West Lulworth

a Registered One-Place Study and part of the Dorset OPC network

Army Camp

The Armoured Fighting Vehicle School of Gunnery was established at Lulworth Camp on 2 February 1918. The Centre has trained members of all three armed Services. The primary focus is on the Army, with soldiers from the Royal Armoured Corps, the Royal Artillery, the Royal Engineers and the Infantry undertaking individual training on the full range of armoured fighting vehicles, but armoured vehicle training for the Royal Marines takes place there as well.


However, the military association with Lulworth began much earlier as the photograph below shows.

Dorset Rifle Volunteers pictured at Lulworth Cove in 1864

Bournemouth Daily Echo

Thursday 4th February 2010

Army exercise gave residents a sleepless night

  SCORES of residents had a restless night after an “unusually intense” artillery bombardment at Lulworth ranges.

Tuesday’s night firing exercise was reported to have rattled window frames 20 kilometres away in Poole, where one resident likened it to “trying to sleep in a war zone.” Atmospheric conditions were blamed for carrying the sound of the salvos, which the army insists were part of a routine night firing exercise.

  Andy Willis, of Haymoor Road, Oakdale, said it was the loudest and longest barrage he’d heard in Poole for 20 years. “Some of the booms were really loud, they vibrated doors and windows at times. It was unusually intense. It sounded like Kabul, like a war zone. I can understand they need to do what they do, but they were firing from 7.30pm to almost midnight – maybe the army could finish around 10pm, that way everyone could get some sleep.”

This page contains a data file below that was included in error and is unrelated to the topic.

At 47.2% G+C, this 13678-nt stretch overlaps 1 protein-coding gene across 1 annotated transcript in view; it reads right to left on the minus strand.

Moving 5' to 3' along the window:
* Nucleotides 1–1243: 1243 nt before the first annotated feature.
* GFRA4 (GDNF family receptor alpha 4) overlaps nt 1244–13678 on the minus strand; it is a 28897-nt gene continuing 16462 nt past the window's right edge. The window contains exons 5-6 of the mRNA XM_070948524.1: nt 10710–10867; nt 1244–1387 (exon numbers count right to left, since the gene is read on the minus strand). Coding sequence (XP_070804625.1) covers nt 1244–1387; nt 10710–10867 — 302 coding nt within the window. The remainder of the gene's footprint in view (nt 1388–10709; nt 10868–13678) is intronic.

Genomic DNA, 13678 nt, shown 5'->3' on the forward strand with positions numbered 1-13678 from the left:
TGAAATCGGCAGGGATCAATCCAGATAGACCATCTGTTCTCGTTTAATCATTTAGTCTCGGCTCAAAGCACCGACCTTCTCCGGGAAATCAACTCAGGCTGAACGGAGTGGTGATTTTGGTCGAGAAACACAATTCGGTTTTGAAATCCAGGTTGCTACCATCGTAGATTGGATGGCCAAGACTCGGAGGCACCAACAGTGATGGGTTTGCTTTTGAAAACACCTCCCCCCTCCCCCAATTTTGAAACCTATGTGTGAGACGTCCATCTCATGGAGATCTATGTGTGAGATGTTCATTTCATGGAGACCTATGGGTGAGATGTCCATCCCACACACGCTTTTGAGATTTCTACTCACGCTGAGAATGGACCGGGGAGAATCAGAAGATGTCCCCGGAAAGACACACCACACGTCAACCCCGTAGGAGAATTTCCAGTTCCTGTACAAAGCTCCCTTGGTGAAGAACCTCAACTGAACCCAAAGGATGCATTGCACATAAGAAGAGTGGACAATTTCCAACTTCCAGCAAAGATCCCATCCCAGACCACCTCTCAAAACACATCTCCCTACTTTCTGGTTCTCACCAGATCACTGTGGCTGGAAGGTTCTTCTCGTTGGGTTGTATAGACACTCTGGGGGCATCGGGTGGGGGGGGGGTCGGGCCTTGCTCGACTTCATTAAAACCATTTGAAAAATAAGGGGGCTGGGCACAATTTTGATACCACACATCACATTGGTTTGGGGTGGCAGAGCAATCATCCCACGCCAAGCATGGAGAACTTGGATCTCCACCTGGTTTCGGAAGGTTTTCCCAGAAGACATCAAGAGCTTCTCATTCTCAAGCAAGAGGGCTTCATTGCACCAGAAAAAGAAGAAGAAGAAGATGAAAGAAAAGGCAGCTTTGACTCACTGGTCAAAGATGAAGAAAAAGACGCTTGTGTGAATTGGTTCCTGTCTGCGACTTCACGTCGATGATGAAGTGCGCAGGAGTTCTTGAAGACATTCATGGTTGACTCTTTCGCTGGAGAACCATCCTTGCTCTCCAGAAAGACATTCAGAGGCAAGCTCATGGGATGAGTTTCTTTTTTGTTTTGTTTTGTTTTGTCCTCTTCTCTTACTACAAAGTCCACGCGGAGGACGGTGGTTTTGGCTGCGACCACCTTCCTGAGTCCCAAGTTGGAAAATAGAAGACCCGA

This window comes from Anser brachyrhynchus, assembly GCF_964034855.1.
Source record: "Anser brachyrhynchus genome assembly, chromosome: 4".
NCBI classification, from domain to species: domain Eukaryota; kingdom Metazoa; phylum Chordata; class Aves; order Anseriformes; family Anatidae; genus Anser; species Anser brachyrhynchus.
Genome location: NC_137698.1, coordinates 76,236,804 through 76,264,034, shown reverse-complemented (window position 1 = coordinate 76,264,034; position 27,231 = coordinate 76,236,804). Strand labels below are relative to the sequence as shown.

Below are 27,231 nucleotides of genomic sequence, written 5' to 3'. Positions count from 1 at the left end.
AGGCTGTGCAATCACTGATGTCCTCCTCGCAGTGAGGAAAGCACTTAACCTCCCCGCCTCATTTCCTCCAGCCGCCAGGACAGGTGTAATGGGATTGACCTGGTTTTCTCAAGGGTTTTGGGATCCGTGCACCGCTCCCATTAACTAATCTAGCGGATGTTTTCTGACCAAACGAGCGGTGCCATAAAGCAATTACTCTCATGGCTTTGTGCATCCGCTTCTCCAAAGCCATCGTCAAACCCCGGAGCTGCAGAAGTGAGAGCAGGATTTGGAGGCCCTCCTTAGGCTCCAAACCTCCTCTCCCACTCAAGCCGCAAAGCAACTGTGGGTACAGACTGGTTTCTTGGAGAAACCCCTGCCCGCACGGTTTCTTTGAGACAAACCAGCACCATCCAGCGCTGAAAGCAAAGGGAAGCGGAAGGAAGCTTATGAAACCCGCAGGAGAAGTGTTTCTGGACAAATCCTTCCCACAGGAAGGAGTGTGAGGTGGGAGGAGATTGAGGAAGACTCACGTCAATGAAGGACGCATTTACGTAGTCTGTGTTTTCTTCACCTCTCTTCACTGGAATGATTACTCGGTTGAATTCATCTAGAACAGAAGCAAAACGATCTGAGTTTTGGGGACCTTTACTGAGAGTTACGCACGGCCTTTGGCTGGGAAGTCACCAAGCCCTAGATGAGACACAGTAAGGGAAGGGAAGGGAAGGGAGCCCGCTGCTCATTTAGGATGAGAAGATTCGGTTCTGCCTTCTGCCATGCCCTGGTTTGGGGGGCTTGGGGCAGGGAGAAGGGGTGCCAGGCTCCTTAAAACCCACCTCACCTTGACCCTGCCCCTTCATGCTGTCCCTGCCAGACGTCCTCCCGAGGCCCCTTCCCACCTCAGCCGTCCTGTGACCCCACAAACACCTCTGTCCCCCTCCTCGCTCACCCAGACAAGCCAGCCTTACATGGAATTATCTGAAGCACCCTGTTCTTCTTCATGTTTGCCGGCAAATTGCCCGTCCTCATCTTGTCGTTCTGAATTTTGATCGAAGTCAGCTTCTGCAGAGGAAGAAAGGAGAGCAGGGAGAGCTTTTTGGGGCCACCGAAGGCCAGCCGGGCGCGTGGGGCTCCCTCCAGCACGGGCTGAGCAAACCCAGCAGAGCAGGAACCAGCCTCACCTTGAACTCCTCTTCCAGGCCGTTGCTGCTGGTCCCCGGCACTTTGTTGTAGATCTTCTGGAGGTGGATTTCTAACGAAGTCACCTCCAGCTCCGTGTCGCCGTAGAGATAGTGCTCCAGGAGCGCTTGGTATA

Another Oakdale resident, Terry O’Neil, said: “It was a deep sound, like when lorries drop iron skips on the ground. “It was quite disturbing, like an explosion in the earth.”

  Coincidentally, Lulworth Camp celebrated its 92nd birthday on Tuesday.

  An army spokesman said: “Its been widely publicised that we have night firing on Tuesdays and Thursdays. Tuesday night, according to the gunnery school, was no different to normal. Maybe atmospheric conditions were such that the sound was carried further. Its vital for training and a reality of the current operational environment that soldiers have to learn to engage and destroy the enemy in both day and night conditions. It is critical that soldiers are trained to operate in any environment.”


AFV Gunnery School

This is the entrance to the Gunnery School Lulworth Camp, Dorset.

© Copyright Stuart Buchan and licensed for reuse under a Creative Commons Licence


1st Wiltshire Volunteer Rifle Corps, Wiltshire Regiment

entering Lulworth camp.  3 August 1907

© Copyright  Wiltshire Treasures

and reproduced with kind permission of Wiltshire Council, Wiltshire & Swindon History Centre